Next, fold the cut edge to the inside to meet the hem crease and press.  Do this all the way around on both legs.

Then, fold again so the raw edge is neatly tucked into the hem crease and press the hem.  

Once you have pressed the hem all the way around you are ready to sew.  But before doing that there are some considerations to this I would like to shed some light on.  The pants in my example here are lightweight fabric.  Most jeans are heavier and require some extra attention.  When stitching through regular denim or other heavyweight fabric set your stitch length to the longest length on your machine and use a large needle.  I like #16 or #18 needles for heavy fabrics.  This will help accommodate the extra bulk.  Another tip when sewing jeans is to take a hammer and pound the thick parts of the seams.  The flat felled seams are especially thick and pounding them with a hammer will break down the fibers so the needle can sew through it easier.  I also suggest using the handwheel on your machine to 'walk' the needle through these thick areas.  It will save replacing broken needles.  Start stitching at the inseam side of the pants so that the overlapping stitches of where you begin and end will be hidden at the inside of the hem.  It will also help you to start and end, off to one side of the inseam as opposed to on top of it because of the bulkiness. 

The last step is to press your newly finished hems.  

I hope this helps you hem those pants you aren't wearing due to the long length.  It is easy to do and doesn't take much time.  One of the nice things about being able to do your own alterations is that you can consider buying clothing that doesn't quite fit and make it fit perfectly without extra expense.  Think of all those marked down pants on sales racks you passed up because they were 6 inches too long.  Now you can buy them up and hem them for free.  Just make sure you pre-wash/dry them first.  :)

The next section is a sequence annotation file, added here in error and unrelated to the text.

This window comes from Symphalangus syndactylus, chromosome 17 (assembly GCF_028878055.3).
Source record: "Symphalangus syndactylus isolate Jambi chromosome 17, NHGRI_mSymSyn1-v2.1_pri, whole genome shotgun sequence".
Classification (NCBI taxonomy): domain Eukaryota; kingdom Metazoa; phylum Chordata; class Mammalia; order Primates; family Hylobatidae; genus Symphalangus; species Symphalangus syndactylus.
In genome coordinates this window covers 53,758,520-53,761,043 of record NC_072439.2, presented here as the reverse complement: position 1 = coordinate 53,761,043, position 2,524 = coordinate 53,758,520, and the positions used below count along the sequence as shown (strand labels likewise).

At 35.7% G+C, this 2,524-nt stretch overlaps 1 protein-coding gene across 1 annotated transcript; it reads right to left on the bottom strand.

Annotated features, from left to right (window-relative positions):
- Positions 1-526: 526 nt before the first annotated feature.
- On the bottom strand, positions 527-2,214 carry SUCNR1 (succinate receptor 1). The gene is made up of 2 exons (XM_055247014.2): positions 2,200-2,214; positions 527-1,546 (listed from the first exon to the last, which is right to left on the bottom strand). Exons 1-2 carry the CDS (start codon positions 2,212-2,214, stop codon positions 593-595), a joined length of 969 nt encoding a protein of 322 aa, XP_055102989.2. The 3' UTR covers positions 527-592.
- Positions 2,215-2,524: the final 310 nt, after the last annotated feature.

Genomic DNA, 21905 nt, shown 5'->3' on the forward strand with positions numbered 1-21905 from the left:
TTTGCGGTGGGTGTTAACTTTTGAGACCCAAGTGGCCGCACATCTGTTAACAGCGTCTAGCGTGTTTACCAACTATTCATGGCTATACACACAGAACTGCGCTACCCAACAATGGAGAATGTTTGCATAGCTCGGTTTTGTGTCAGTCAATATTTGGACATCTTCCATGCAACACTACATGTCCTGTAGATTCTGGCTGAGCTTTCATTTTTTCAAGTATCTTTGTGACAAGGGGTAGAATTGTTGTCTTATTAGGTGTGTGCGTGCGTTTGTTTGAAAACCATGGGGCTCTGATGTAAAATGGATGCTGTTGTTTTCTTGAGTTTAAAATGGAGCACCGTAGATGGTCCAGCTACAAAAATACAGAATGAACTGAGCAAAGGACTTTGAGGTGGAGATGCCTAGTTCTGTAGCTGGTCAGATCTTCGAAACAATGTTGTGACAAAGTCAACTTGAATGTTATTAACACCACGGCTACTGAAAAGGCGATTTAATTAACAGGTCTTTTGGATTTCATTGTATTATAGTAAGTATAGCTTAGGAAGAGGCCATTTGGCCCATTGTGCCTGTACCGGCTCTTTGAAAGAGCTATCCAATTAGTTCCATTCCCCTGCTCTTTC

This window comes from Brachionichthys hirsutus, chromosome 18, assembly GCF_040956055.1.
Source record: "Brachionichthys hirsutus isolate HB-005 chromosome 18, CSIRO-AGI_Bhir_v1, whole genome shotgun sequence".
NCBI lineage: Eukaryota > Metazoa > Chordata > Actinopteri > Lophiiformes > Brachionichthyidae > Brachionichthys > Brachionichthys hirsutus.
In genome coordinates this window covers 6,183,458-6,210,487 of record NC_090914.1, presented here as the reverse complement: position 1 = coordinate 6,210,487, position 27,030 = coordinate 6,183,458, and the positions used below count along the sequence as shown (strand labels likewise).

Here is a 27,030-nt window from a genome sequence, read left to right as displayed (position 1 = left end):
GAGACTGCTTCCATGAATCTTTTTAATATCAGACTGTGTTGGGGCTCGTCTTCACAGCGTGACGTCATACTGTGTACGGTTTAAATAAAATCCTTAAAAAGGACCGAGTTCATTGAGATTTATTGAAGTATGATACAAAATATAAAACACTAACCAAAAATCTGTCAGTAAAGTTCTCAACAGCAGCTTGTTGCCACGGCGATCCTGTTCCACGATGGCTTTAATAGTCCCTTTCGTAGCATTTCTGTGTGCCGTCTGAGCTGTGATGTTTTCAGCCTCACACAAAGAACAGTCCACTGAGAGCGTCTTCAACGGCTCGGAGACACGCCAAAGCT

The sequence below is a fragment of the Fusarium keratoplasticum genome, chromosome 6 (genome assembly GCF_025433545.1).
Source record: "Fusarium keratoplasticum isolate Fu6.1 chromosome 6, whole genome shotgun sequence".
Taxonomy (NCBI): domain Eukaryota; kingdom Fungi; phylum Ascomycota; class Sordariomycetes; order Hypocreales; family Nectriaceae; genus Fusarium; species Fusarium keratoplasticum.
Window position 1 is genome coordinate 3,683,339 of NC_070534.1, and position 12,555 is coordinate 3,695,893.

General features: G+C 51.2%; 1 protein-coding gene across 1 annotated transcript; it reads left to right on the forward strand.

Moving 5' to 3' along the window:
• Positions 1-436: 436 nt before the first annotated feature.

Thursday, June 9, 2011

How To Replace A Broken/Missing Jacket Zipper Pull

In my last post I let you know that I would be posting a how-to for replacing a broken or missing zipper pull.  This is the perfect time of year to do this and it will save us from the 'reward' of our procrastination in November when we pull out the winter coats.  The last thing we want to discover is that the zipper pull that fell off last winter is STILL off.  Of course, this tutorial will apply to hoodies, zip up sweaters, blazers, etc.  Any separating zipper such as this can be repaired this way.  For NON-separating zips such as used in pants, skirts, dresses, jeans etc, that is a different system which I will share with you in future lessons.  

For replacing your zipper pull you will need to have some items on hand.  As far as tools you will need a pair of scissors and a wire cutter/nipper.  You will also need a replacement pull that is the same size as the one on your jacket and in most cases, a new zipper top-stop.  Of course you are asking "Where in the world do I find all this stuff????"  Most fabric stores/sewing centers will offer a zipper repair kit that will have a few different sizes of pulls as well as an assortment of zipper top/bottom stops.  If you aren't near a fabric store you will easily be able to find something online.  Keywords that will work-  zipper repair kits, zipper pulls, zipper top/bottom stop.  

To determine the correct size of the pull look on the back side. (of the pull itself)   MOST of the time there will be a number imprinted on it.  Standard fall/winter weight jackets are typically #5 but some are bigger and some are smaller.  The bigger the number, the bigger the pull because the teeth on the zip are bigger.  Another thing to know is that there are 3 types of zipper teeth and that will come into play in regard to the pull.  Some zipper teeth are plastic, some are metal and some are a plastic 'coil'.  Coil teeth are usually on lighter weight jackets and sweaters.